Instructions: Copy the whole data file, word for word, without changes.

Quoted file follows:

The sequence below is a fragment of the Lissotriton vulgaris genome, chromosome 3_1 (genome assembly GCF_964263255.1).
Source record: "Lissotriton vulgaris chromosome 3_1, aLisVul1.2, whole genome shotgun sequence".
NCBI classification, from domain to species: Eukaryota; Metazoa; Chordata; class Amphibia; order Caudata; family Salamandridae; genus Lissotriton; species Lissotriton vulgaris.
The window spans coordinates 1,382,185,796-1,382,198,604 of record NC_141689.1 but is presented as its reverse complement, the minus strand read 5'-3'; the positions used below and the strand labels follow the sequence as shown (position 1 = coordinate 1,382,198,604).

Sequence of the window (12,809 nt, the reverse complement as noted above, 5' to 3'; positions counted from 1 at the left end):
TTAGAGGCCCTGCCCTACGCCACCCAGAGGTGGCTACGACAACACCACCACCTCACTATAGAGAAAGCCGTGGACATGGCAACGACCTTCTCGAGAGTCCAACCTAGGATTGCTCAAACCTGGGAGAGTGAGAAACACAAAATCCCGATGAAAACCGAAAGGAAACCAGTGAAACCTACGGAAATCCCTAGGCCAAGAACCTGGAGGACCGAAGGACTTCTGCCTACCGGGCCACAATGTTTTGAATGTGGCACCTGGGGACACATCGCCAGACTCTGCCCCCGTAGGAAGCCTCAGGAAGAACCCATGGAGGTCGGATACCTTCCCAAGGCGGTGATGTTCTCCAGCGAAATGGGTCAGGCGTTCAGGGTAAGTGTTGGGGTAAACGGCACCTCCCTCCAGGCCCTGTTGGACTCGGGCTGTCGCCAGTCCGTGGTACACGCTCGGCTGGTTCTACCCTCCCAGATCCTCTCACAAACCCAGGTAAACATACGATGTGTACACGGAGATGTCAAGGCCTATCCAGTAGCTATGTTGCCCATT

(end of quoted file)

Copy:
The sequence below is a fragment of the Lissotriton vulgaris genome, chromosome 3_1 (genome assembly GCF_964263255.1).
Source record: "Lissotriton vulgaris chromosome 3_1, aLisVul1.2, whole genome shotgun sequence".
NCBI classification, from domain to species: Eukaryota; Metazoa; Chordata; class Amphibia; order Caudata; family Salamandridae; genus Lissotriton; species Lissotriton vulgaris.
The window spans coordinates 1,382,185,796-1,382,198,604 of record NC_141689.1 but is presented as its reverse complement, the minus strand read 5'-3'; the positions used below and the strand labels follow the sequence as shown (position 1 = coordinate 1,382,198,604).

Sequence of the window (12,809 nt, the reverse complement as noted above, 5' to 3'; positions counted from 1 at the left end):
TTAGAGGCCCTGCCCTACGCCACCCAGAGGTGGCTACGACAACACCACCACCTCACTATAGAGAAAGCCGTGGACATGGCAACGACCTTCTCGAGAGTCCAACCTAGGATTGCTCAAACCTGGGAGAGTGAGAAACACAAAATCCCGATGAAAACCGAAAGGAAACCAGTGAAACCTACGGAAATCCCTAGGCCAAGAACCTGGAGGACCGAAGGACTTCTGCCTACCGGGCCACAATGTTTTGAATGTGGCACCTGGGGACACATCGCCAGACTCTGCCCCCGTAGGAAGCCTCAGGAAGAACCCATGGAGGTCGGATACCTTCCCAAGGCGGTGATGTTCTCCAGCGAAATGGGTCAGGCGTTCAGGGTAAGTGTTGGGGTAAACGGCACCTCCCTCCAGGCCCTGTTGGACTCGGGCTGTCGCCAGTCCGTGGTACACGCTCGGCTGGTTCTACCCTCCCAGATCCTCTCACAAACCCAGGTAAACATACGATGTGTACACGGAGATGTCAAGGCCTATCCAGTAGCTATGTTGCCCATT